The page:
This is one of the hardest parts, something that I’ve also been noticing in other readings like David Gilbert’s striking reflections about ego in his incredible memoir, Love and Struggle: this voice turns the people and places that should feel like comrades, the highest sources of inspiration, and it turns them into the most threatening enemies.

I feel so lonely so often, so surrounded by critics waiting to take a bite out of me. Even here in Guatemala, where the urgent reality of both my privileges and my opportunities, where my actually quantifiable impact on 22 other people’s lives, is constantly impressed on me, I become so tempted to just give up. Pick up your 3DS and play some more Mario, Jeremy. There’s nothing to see here. Revolutionary work is too hard.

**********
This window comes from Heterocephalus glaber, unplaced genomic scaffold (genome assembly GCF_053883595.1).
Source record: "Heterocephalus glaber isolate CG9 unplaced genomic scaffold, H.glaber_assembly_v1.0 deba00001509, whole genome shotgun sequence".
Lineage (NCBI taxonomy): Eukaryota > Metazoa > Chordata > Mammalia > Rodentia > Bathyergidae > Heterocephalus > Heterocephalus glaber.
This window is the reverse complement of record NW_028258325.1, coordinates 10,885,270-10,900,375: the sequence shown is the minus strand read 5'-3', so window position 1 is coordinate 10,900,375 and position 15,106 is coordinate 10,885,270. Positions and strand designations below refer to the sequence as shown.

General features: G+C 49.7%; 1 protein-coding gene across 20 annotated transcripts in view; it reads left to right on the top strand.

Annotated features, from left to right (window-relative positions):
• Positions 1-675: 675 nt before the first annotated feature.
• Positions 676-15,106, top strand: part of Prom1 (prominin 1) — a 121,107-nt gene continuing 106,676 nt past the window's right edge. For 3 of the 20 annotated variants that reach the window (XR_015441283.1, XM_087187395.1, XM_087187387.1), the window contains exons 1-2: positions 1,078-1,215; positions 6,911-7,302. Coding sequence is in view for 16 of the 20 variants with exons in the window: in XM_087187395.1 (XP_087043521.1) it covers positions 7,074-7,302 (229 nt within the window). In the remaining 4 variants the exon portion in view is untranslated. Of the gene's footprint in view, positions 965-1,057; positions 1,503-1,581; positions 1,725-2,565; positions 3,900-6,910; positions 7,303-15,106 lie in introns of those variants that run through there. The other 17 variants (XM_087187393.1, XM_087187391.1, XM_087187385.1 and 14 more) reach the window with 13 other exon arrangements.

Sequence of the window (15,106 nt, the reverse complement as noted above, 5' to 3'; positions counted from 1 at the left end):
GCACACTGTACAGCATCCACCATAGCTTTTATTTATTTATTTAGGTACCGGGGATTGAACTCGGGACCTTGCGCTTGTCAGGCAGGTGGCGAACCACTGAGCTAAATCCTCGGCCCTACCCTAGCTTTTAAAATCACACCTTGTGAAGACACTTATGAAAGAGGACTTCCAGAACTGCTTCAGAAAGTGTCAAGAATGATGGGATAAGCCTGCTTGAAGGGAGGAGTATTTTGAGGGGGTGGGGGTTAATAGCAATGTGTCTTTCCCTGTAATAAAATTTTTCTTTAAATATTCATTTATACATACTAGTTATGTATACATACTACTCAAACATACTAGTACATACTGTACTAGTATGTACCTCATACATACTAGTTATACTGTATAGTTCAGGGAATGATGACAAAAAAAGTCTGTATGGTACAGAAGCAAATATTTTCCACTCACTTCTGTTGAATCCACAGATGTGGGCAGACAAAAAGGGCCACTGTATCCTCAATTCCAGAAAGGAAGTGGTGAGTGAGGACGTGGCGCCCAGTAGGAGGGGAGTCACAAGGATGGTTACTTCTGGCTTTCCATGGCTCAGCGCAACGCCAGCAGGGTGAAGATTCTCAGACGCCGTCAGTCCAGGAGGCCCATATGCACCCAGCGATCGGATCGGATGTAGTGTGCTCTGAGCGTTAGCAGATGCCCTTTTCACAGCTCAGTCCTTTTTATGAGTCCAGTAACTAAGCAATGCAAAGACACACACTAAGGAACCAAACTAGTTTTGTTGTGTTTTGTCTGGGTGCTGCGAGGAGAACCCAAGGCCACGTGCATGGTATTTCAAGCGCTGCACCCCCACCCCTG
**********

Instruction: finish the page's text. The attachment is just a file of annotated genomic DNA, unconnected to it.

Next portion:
Tonight, right now at 2am, at least, I chose to turn on this computer instead.

If you are going to keep attacking me, you ugly and brash and overhyped broken record of a voice, then I’m going to at least expose you. The very least I can do is call you out into the open and see how you will do in the sunlight. You aren’t me. I’m not that mean, I’m much too loving to have produced you. So, go now, back out into the world where you came from.

This little light of mine…I’m going to let it shine.

The old era.

Behold the revolution. Goose included.

Currently Reading:

-Dispersing Power by Raul Zibechi